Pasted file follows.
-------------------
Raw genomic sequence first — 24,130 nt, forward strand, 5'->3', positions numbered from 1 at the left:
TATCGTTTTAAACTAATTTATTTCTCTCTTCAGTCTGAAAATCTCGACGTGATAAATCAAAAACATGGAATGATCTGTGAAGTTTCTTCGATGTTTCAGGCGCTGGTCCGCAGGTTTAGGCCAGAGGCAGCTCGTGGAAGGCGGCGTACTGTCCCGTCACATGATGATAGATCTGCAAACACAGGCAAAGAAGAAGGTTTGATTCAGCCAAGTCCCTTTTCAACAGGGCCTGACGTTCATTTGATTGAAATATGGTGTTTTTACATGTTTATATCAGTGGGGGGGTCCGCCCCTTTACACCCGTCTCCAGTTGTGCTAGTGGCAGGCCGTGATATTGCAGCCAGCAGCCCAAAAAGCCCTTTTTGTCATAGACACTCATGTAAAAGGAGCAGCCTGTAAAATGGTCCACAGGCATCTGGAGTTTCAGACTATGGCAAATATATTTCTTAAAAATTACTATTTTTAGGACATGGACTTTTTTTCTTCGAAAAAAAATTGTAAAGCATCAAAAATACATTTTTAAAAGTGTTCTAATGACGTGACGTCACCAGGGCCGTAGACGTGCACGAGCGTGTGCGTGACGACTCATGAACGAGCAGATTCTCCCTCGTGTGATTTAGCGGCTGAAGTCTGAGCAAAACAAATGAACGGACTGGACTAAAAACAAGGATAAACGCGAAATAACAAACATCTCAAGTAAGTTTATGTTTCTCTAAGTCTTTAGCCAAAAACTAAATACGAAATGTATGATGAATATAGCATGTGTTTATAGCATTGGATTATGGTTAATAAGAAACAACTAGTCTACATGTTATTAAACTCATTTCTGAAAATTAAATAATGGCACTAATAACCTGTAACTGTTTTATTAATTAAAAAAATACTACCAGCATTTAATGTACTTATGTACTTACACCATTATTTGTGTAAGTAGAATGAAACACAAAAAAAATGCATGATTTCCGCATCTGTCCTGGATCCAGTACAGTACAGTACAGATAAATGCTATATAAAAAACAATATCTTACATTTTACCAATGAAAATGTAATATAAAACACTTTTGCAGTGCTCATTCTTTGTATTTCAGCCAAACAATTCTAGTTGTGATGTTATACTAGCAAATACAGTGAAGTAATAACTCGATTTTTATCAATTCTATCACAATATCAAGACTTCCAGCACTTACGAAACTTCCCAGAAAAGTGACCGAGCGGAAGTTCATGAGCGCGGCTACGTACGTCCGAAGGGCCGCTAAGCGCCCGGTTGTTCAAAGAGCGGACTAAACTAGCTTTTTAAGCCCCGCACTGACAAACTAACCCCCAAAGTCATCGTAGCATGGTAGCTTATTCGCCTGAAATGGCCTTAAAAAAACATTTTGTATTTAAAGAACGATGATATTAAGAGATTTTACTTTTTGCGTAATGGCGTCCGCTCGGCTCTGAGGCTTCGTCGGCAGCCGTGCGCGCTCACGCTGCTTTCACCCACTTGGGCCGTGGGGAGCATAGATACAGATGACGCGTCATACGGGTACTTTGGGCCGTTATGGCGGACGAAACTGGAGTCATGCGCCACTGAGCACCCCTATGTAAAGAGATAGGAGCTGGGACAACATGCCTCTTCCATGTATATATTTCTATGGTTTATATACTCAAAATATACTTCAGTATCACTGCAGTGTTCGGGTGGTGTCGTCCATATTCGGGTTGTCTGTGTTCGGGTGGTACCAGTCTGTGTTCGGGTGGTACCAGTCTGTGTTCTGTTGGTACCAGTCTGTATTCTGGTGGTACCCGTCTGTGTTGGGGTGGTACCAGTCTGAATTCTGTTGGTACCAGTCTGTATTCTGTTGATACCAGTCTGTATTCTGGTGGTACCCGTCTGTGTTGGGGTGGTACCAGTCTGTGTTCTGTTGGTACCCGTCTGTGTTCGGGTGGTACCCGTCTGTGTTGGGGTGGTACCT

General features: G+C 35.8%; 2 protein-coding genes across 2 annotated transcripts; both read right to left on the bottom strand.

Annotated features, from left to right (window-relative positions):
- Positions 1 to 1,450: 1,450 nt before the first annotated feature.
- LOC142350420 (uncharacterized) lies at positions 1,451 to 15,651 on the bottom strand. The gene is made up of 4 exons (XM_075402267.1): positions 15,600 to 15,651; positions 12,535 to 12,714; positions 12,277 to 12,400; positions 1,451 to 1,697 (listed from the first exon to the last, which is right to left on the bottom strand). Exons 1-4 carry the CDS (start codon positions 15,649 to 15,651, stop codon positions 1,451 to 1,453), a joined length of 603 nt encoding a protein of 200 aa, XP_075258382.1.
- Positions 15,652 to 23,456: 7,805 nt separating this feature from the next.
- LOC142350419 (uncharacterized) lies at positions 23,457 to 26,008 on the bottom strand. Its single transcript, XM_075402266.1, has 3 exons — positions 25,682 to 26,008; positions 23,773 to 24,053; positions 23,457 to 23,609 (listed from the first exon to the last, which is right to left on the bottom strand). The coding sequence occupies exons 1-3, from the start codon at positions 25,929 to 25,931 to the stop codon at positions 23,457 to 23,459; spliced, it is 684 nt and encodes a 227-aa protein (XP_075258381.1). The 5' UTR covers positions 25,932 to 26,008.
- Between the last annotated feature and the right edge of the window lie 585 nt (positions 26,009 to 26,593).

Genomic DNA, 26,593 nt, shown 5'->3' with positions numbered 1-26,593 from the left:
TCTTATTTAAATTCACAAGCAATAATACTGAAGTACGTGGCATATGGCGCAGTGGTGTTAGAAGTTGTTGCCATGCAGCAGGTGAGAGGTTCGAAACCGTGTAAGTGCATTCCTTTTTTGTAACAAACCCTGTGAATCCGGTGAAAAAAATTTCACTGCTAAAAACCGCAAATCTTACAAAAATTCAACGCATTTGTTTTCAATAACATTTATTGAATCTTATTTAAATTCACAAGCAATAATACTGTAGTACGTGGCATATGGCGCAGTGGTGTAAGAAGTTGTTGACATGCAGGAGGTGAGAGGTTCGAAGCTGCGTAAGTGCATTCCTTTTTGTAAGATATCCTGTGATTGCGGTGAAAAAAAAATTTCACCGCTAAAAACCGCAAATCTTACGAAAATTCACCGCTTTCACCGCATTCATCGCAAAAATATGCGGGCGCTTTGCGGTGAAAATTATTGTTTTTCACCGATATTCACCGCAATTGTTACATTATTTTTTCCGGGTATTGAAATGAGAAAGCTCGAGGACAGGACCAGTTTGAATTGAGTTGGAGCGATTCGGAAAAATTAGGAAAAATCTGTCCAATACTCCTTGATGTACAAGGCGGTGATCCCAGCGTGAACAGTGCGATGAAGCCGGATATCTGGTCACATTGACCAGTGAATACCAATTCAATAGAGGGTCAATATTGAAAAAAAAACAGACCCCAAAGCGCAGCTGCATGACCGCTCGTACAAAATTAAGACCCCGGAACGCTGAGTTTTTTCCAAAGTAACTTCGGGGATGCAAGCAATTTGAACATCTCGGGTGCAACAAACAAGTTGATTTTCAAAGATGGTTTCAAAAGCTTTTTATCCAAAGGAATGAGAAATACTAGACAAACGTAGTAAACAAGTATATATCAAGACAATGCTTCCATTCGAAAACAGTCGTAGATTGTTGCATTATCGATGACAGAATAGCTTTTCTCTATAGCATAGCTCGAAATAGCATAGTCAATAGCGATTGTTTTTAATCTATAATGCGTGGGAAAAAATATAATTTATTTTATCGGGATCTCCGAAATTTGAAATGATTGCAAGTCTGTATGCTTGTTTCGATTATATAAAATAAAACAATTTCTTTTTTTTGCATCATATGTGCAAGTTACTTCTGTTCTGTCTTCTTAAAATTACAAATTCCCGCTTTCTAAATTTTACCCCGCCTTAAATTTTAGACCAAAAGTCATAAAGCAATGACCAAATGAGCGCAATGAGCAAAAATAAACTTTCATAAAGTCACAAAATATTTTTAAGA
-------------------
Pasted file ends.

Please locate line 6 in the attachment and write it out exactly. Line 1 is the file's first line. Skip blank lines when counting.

- LOC142350420 (uncharacterized) lies at positions 1,451 to 15,651 on the bottom strand. The gene is made up of 4 exons (XM_075402267.1): positions 15,600 to 15,651; positions 12,535 to 12,714; positions 12,277 to 12,400; positions 1,451 to 1,697 (listed from the first exon to the last, which is right to left on the bottom strand). Exons 1-4 carry the CDS (start codon positions 15,649 to 15,651, stop codon positions 1,451 to 1,453), a joined length of 603 nt encoding a protein of 200 aa, XP_075258382.1.